How to Build a Geothermal Heat Exchange for a Solar Chimney

  • 40-60 hours
  • Advanced
  • 5,000-25,000
What You'll Need
Plastic or metal pipes
Thermal pipe connections
Ground drilling machine
Heat pump
Water or non-toxic refrigerants

Over the last few years, the use of a solar chimney has been increasing in popularity due to the growing concern about global warming and pollution. The solar chimney is just one of many environmentally-friendly ways to keep the house warm during the winter months.

Aside from being pollution-free, a solar chimney can also significantly cut down the heating expenses of a household. But did you know that solar chimney can also generate heat from the high underground temperature of the earth? The solar collector at the bottom of the tower traps the rising hot air from the ground creating a greenhouse effect. Energy is generated as the hot air rises rapidly to the top of the chimney by using turbines. This energy, in turn, is used to heat the house.

This process is called geothermal heat exchange which is an excellent cost-effective way in cooling and heating a house or building. This process is also environmentally-friendly because it has almost zero emission. Another great thing about geothermal exchange is its availability. You don’t have to go to other places to search for it; the heat is just under your feet. Moreover, the earth’s temperature is always constant and the heat energy is relatively shallow. But how will you able to build a geothermal heat exchange for your solar chimney?

Step 1 – Drill a Series of Wells

Geothermal heat exchange systems involve drilling holes in the ground. A drilling machine is usually used in order to drill deeper to the ground. The holes should be up to 200 feet deep and large enough for two plastic or metal pipes measuring 3 inches in diameter. Insert the pipes.

Step 2 – Connect 2 Pipes at the Bottom of the Well

At the bottom of the well is a U-bend where the two pipes are connected in sequence. In order to bond the pipes very strong, make sure to use thermal pipe connections. Keep in mind that these pipes will be kept underground for many years. The pipes’ durability depends on how well they are connected together underground. The two pipes work as the ‘in’ and ‘out’ pipes where the heat exchange takes place.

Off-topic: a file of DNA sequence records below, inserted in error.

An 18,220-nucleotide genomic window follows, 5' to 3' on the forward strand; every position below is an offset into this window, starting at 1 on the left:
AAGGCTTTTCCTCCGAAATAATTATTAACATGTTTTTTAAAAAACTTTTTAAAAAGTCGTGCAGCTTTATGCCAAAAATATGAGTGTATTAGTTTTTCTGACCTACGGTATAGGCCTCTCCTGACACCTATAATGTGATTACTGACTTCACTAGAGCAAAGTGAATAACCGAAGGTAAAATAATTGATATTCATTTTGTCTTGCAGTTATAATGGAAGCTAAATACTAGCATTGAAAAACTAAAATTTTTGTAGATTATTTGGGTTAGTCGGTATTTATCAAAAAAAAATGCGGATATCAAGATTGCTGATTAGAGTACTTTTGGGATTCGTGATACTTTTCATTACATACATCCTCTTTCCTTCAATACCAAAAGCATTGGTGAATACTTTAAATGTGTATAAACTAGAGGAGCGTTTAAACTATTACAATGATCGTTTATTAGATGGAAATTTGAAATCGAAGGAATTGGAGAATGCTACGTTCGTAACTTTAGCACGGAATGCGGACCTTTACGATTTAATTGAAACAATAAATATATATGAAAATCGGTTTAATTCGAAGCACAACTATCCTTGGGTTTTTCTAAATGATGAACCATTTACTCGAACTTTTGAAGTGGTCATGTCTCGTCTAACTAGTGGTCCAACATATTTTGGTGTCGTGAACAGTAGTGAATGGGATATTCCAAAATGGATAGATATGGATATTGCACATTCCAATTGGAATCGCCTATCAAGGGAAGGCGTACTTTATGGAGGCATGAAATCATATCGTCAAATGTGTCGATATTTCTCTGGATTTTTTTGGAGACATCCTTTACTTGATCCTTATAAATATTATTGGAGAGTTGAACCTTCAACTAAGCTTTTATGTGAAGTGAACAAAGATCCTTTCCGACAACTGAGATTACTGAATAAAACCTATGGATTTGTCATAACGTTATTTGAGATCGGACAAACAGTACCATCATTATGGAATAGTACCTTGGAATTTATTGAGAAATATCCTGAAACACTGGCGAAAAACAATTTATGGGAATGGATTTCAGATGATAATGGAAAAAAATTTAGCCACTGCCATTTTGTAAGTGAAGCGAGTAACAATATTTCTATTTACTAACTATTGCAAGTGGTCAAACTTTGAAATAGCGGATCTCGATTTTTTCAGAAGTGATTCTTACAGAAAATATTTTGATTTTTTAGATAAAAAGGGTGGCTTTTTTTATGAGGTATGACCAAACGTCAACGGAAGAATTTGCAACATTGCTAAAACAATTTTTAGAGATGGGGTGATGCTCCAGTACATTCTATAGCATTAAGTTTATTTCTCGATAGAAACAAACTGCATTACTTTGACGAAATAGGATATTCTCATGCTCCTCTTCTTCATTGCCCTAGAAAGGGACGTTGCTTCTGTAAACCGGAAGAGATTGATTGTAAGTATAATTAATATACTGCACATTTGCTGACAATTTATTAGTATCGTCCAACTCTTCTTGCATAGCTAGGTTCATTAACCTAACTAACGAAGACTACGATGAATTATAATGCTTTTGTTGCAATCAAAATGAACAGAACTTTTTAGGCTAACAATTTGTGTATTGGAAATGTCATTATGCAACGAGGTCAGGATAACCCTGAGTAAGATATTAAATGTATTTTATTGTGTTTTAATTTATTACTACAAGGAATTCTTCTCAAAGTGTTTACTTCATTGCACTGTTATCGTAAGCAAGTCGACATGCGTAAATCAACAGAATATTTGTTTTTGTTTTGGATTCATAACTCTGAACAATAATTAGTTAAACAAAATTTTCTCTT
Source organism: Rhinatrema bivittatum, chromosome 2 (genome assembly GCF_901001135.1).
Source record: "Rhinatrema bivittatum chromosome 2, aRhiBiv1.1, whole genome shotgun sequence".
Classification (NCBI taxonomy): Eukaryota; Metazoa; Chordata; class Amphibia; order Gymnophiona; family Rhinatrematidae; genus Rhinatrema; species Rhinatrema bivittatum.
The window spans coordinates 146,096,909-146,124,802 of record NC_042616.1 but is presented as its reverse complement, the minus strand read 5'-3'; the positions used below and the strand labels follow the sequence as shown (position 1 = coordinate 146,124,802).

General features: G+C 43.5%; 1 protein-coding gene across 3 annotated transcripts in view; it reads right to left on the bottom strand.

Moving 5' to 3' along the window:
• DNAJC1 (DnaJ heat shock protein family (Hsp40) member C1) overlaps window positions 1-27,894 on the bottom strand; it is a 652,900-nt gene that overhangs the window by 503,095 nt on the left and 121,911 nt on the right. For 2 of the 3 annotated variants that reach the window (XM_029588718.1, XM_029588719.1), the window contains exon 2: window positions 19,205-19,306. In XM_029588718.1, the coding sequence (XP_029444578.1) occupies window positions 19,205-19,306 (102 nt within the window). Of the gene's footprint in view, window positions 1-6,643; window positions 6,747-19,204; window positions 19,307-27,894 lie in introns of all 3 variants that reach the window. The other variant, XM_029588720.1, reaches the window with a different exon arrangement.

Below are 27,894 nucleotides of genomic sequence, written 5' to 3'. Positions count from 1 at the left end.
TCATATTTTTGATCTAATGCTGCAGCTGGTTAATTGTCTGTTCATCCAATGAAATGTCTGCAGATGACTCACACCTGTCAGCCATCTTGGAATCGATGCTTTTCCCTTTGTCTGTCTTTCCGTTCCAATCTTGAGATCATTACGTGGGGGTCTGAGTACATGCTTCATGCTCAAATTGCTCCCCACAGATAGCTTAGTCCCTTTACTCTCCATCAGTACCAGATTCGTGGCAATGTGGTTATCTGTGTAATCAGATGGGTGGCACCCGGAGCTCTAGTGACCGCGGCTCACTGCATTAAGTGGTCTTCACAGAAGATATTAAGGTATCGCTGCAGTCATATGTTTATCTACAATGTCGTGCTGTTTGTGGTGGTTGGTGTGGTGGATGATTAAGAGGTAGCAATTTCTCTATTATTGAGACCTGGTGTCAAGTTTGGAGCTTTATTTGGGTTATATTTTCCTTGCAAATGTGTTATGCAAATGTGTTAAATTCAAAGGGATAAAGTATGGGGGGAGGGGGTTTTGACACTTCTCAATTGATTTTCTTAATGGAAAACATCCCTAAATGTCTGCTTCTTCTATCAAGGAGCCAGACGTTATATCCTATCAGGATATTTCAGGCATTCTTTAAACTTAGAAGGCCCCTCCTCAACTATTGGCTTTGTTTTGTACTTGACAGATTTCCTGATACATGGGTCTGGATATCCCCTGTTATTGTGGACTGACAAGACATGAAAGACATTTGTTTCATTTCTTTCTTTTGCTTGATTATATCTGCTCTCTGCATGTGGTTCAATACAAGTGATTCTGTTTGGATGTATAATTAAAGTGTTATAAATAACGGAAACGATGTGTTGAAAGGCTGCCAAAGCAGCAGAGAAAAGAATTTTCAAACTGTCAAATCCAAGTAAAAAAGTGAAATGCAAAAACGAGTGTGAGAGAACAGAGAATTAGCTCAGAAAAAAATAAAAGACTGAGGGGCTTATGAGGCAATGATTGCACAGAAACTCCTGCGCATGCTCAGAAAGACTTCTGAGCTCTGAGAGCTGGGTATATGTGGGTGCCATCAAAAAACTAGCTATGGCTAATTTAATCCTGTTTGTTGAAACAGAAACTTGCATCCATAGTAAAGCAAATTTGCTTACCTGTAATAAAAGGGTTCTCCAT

Step 3 – Pressure Test the Pipes

Before filling the pipes with water or refrigerants, make sure to pressure test them first. Use sand to fill the ditch around the pipes. This is a great way to protect the pipes from being damaged by sharp debris or rocks.

Step 4 – Use a Geothermal Heat Pump

Connect the pipes in the well to the solar chimney using a geothermal heat pump. The pump works by exchanging the air inside the house using the heat generated from the ground. Follow the specific manufacturer instructions on the heat pump that you purchase.

Step 5 – Turn on the Geothermal Heat Pump

Start the geothermal heat exchange by turning on the pump. It is relatively easier to pull air using long tubes compared to pushing it using a fan. The solar chimney can use rising warm air from underground. During this process, a vacuum is created to generate heat from the pipes. Keep in mind though that drilling and installing wells alone can cost thousands of dollars. So make sure that you have consulted with professionals and are financially ready before beginning the project.